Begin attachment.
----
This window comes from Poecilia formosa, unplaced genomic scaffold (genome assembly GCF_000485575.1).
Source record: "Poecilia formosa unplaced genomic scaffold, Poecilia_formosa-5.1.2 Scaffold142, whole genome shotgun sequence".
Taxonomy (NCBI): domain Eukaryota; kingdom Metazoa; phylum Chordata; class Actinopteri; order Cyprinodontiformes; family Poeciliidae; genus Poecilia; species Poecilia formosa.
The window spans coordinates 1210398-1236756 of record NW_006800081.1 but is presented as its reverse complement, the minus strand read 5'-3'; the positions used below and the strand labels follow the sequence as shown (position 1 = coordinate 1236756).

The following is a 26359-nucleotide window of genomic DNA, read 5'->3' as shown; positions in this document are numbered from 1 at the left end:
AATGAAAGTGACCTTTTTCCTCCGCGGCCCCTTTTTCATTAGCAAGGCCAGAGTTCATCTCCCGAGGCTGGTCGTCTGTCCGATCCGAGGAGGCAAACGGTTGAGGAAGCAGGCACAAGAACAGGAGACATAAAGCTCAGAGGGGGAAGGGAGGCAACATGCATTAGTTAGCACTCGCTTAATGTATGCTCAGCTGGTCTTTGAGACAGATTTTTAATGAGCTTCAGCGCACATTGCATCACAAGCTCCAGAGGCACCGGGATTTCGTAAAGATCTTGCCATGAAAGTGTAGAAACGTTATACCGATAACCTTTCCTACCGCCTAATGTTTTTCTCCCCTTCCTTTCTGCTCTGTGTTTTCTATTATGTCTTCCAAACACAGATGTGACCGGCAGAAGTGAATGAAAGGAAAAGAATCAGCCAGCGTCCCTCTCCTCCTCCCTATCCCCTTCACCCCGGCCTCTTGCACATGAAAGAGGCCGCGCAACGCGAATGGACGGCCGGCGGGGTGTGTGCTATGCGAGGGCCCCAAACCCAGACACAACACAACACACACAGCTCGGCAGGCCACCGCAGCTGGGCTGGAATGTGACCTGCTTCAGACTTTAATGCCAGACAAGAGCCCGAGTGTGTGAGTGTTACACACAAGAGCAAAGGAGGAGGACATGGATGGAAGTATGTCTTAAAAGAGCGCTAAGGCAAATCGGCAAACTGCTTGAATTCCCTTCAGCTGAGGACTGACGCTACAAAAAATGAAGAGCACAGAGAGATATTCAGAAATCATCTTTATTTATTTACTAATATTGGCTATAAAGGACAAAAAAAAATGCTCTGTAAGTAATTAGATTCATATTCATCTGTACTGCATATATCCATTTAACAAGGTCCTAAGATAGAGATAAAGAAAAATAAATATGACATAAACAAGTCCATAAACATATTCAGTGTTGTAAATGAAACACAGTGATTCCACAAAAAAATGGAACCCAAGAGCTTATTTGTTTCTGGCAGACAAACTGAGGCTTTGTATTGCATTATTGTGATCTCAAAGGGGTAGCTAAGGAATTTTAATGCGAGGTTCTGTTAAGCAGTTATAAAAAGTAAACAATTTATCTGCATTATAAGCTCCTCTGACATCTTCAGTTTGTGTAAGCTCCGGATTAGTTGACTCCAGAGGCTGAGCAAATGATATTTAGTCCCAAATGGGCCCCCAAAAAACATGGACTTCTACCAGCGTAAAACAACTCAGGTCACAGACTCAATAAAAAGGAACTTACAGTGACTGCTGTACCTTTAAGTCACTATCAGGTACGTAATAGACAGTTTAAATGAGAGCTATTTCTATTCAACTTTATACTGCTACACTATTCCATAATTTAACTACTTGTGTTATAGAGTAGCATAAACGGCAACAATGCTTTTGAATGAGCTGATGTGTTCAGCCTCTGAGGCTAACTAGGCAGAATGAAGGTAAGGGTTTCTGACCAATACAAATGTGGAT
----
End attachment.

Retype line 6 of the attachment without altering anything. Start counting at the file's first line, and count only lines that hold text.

AATGAAAGTGACCTTTTTCCTCCGCGGCCCCTTTTTCATTAGCAAGGCCAGAGTTCATCTCCCGAGGCTGGTCGTCTGTCCGATCCGAGGAGGCAAACGGTTGAGGAAGCAGGCACAAGAACAGGAGACATAAAGCTCAGAGGGGGAAGGGAGGCAACATGCATTAGTTAGCACTCGCTTAATGTATGCTCAGCTGGTCTTTGAGACAGATTTTTAATGAGCTTCAGCGCACATTGCATCACAAGCTCCAGAGGCACCGGGATTTCGTAAAGATCTTGCCATGAAAGTGTAGAAACGTTATACCGATAACCTTTCCTACCGCCTAATGTTTTTCTCCCCTTCCTTTCTGCTCTGTGTTTTCTATTATGTCTTCCAAACACAGATGTGACCGGCAGAAGTGAATGAAAGGAAAAGAATCAGCCAGCGTCCCTCTCCTCCTCCCTATCCCCTTCACCCCGGCCTCTTGCACATGAAAGAGGCCGCGCAACGCGAATGGACGGCCGGCGGGGTGTGTGCTATGCGAGGGCCCCAAACCCAGACACAACACAACACACACAGCTCGGCAGGCCACCGCAGCTGGGCTGGAATGTGACCTGCTTCAGACTTTAATGCCAGACAAGAGCCCGAGTGTGTGAGTGTTACACACAAGAGCAAAGGAGGAGGACATGGATGGAAGTATGTCTTAAAAGAGCGCTAAGGCAAATCGGCAAACTGCTTGAATTCCCTTCAGCTGAGGACTGACGCTACAAAAAATGAAGAGCACAGAGAGATATTCAGAAATCATCTTTATTTATTTACTAATATTGGCTATAAAGGACAAAAAAAAATGCTCTGTAAGTAATTAGATTCATATTCATCTGTACTGCATATATCCATTTAACAAGGTCCTAAGATAGAGATAAAGAAAAATAAATATGACATAAACAAGTCCATAAACATATTCAGTGTTGTAAATGAAACACAGTGATTCCACAAAAAAATGGAACCCAAGAGCTTATTTGTTTCTGGCAGACAAACTGAGGCTTTGTATTGCATTATTGTGATCTCAAAGGGGTAGCTAAGGAATTTTAATGCGAGGTTCTGTTAAGCAGTTATAAAAAGTAAACAATTTATCTGCATTATAAGCTCCTCTGACATCTTCAGTTTGTGTAAGCTCCGGATTAGTTGACTCCAGAGGCTGAGCAAATGATATTTAGTCCCAAATGGGCCCCCAAAAAACATGGACTTCTACCAGCGTAAAACAACTCAGGTCACAGACTCAATAAAAAGGAACTTACAGTGACTGCTGTACCTTTAAGTCACTATCAGGTACGTAATAGACAGTTTAAATGAGAGCTATTTCTATTCAACTTTATACTGCTACACTATTCCATAATTTAACTACTTGTGTTATAGAGTAGCATAAACGGCAACAATGCTTTTGAATGAGCTGATGTGTTCAGCCTCTGAGGCTAACTAGGCAGAATGAAGGTAAGGGTTTCTGACCAATACAAATGTGGAT